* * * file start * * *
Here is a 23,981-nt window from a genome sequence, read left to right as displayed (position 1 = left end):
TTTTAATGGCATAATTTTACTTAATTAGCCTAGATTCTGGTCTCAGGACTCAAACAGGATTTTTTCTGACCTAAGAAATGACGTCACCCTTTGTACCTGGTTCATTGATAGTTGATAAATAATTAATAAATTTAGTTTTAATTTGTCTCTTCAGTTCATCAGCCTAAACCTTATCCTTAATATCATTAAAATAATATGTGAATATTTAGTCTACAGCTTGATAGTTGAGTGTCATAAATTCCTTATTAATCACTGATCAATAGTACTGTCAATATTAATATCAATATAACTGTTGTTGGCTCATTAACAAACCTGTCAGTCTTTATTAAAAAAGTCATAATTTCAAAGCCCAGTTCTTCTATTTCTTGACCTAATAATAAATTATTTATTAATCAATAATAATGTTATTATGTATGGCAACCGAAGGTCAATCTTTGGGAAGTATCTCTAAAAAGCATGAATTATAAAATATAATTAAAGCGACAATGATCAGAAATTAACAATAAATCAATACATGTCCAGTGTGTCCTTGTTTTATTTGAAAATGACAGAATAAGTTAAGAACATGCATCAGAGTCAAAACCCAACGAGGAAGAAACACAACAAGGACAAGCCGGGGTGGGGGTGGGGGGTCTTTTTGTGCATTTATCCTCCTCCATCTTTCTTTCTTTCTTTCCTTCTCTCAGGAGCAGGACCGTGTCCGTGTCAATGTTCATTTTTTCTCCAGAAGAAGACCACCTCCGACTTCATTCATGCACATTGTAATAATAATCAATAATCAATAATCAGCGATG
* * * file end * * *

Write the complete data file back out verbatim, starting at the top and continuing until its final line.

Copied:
Here is a 23,981-nt window from a genome sequence, read left to right as displayed (position 1 = left end):
TTTTAATGGCATAATTTTACTTAATTAGCCTAGATTCTGGTCTCAGGACTCAAACAGGATTTTTTCTGACCTAAGAAATGACGTCACCCTTTGTACCTGGTTCATTGATAGTTGATAAATAATTAATAAATTTAGTTTTAATTTGTCTCTTCAGTTCATCAGCCTAAACCTTATCCTTAATATCATTAAAATAATATGTGAATATTTAGTCTACAGCTTGATAGTTGAGTGTCATAAATTCCTTATTAATCACTGATCAATAGTACTGTCAATATTAATATCAATATAACTGTTGTTGGCTCATTAACAAACCTGTCAGTCTTTATTAAAAAAGTCATAATTTCAAAGCCCAGTTCTTCTATTTCTTGACCTAATAATAAATTATTTATTAATCAATAATAATGTTATTATGTATGGCAACCGAAGGTCAATCTTTGGGAAGTATCTCTAAAAAGCATGAATTATAAAATATAATTAAAGCGACAATGATCAGAAATTAACAATAAATCAATACATGTCCAGTGTGTCCTTGTTTTATTTGAAAATGACAGAATAAGTTAAGAACATGCATCAGAGTCAAAACCCAACGAGGAAGAAACACAACAAGGACAAGCCGGGGTGGGGGTGGGGGGTCTTTTTGTGCATTTATCCTCCTCCATCTTTCTTTCTTTCTTTCCTTCTCTCAGGAGCAGGACCGTGTCCGTGTCAATGTTCATTTTTTCTCCAGAAGAAGACCACCTCCGACTTCATTCATGCACATTGTAATAATAATCAATAATCAATAATCAGCGATG